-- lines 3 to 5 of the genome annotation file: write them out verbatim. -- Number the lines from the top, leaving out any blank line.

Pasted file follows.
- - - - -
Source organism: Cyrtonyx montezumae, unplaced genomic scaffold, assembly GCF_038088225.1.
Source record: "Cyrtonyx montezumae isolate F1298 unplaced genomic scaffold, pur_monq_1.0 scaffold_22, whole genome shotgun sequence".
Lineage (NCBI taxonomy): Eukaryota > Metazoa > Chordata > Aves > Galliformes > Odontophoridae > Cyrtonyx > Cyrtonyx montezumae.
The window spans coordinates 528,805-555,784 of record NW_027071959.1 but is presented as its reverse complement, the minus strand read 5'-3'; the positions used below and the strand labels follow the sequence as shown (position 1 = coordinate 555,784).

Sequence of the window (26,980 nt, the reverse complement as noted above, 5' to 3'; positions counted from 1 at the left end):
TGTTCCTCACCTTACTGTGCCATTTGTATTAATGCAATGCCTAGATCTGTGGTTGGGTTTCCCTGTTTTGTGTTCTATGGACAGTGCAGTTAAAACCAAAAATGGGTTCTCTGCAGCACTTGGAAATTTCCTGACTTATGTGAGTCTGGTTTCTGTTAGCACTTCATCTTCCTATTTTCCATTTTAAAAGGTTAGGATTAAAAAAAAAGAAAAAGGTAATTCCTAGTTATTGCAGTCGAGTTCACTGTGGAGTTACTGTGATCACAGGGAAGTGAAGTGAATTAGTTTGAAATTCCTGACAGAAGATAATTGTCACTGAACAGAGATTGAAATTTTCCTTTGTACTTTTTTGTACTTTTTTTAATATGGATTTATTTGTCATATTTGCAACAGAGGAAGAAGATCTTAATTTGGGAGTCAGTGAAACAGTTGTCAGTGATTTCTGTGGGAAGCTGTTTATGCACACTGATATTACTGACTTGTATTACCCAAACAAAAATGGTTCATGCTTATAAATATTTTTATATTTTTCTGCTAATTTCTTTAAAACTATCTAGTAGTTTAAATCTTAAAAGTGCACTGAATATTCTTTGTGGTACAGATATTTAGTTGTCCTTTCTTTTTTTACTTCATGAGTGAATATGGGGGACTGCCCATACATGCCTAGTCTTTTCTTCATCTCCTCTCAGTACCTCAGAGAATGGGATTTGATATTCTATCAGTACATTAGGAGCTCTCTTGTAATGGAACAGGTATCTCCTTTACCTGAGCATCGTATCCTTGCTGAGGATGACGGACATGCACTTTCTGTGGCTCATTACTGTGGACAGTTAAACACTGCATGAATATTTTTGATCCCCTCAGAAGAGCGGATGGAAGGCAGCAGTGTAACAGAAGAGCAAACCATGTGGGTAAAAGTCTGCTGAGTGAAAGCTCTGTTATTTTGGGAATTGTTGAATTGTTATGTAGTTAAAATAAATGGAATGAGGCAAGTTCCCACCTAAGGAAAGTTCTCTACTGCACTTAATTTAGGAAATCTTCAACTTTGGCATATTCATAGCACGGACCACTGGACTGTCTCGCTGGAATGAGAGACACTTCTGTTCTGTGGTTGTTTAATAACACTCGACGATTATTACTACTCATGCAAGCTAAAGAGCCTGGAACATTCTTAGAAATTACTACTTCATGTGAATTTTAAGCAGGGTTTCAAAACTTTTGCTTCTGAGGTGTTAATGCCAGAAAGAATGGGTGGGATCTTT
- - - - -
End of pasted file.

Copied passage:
Lineage (NCBI taxonomy): Eukaryota > Metazoa > Chordata > Aves > Galliformes > Odontophoridae > Cyrtonyx > Cyrtonyx montezumae.
The window spans coordinates 528,805-555,784 of record NW_027071959.1 but is presented as its reverse complement, the minus strand read 5'-3'; the positions used below and the strand labels follow the sequence as shown (position 1 = coordinate 555,784).

Sequence of the window (26,980 nt, the reverse complement as noted above, 5' to 3'; positions counted from 1 at the left end):